Mines following Russian retreat make Kyiv unsafe: Zelenskyy

The withdrawal of Russian troops has created a “catastrophic” situation for civilians leaving mines around homes, abandoned equipment and “even the bodies of those killed” as they retreat from the Ukrainian capital region, warned President Volodymyr Zelenskyy on Saturday.

Ukraine and its Western allies have reported mounting evidence of Russia withdrawing its forces around kyiv and building up troops in the eastern region of the war-torn country.

Ukrainian fighters have taken over several areas near the capital after either driving out the Russians or moving in after them, officials said.

This visible change did not mean that the country was facing a reprieve from more than five weeks of war or that the more than four million refugees who fled Ukraine would soon return.

Zelenskyy said he expected the departing towns to receive airstrikes and shelling from afar and the battle in the east to be intense.

“It is still not possible to return to normal life, as before, even in the territories that we are taking back after the fighting,” the president told his country in an overnight video message.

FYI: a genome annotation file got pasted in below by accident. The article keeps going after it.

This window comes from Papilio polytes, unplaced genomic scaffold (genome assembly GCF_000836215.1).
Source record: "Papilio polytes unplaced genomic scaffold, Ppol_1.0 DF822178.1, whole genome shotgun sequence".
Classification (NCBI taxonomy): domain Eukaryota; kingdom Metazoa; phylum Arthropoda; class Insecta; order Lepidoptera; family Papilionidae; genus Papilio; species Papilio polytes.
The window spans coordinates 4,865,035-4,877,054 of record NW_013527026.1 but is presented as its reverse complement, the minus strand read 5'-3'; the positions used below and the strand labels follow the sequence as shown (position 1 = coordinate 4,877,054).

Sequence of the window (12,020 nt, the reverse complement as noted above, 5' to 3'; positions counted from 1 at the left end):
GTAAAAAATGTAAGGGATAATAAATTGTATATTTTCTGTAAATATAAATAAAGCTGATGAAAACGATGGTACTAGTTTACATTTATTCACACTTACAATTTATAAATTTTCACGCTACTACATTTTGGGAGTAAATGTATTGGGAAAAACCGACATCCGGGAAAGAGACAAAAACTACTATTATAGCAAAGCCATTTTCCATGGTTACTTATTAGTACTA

“We have to wait until our land is cleared, wait until we can assure you that there will be no new bombardments.” Moscow’s focus on eastern Ukraine has also kept the beleaguered southern city of Mariupol in the crosshairs.

The port city on the Sea of ​​Azoz is located in the predominantly Russian-speaking region of Donbass, where Russian-backed separatists have fought Ukrainian troops for eight years and military analysts believe Russian President Vladimir Putin is seeking to expand control after his forces failed to secure Kyiv and other major cities.

The International Committee of the Red Cross has planned to try on Saturday to get emergency supplies to Mariupol and evacuate residents.

The Red Cross said it was unable to carry out the operation on Friday because it had not been assured the route was safe. City authorities said the Russians had blocked access to the city.

Mariupol, which was surrounded by Russian forces a month ago, has been the scene of some of the worst attacks of the war, including against a maternity hospital and a theater housing civilians.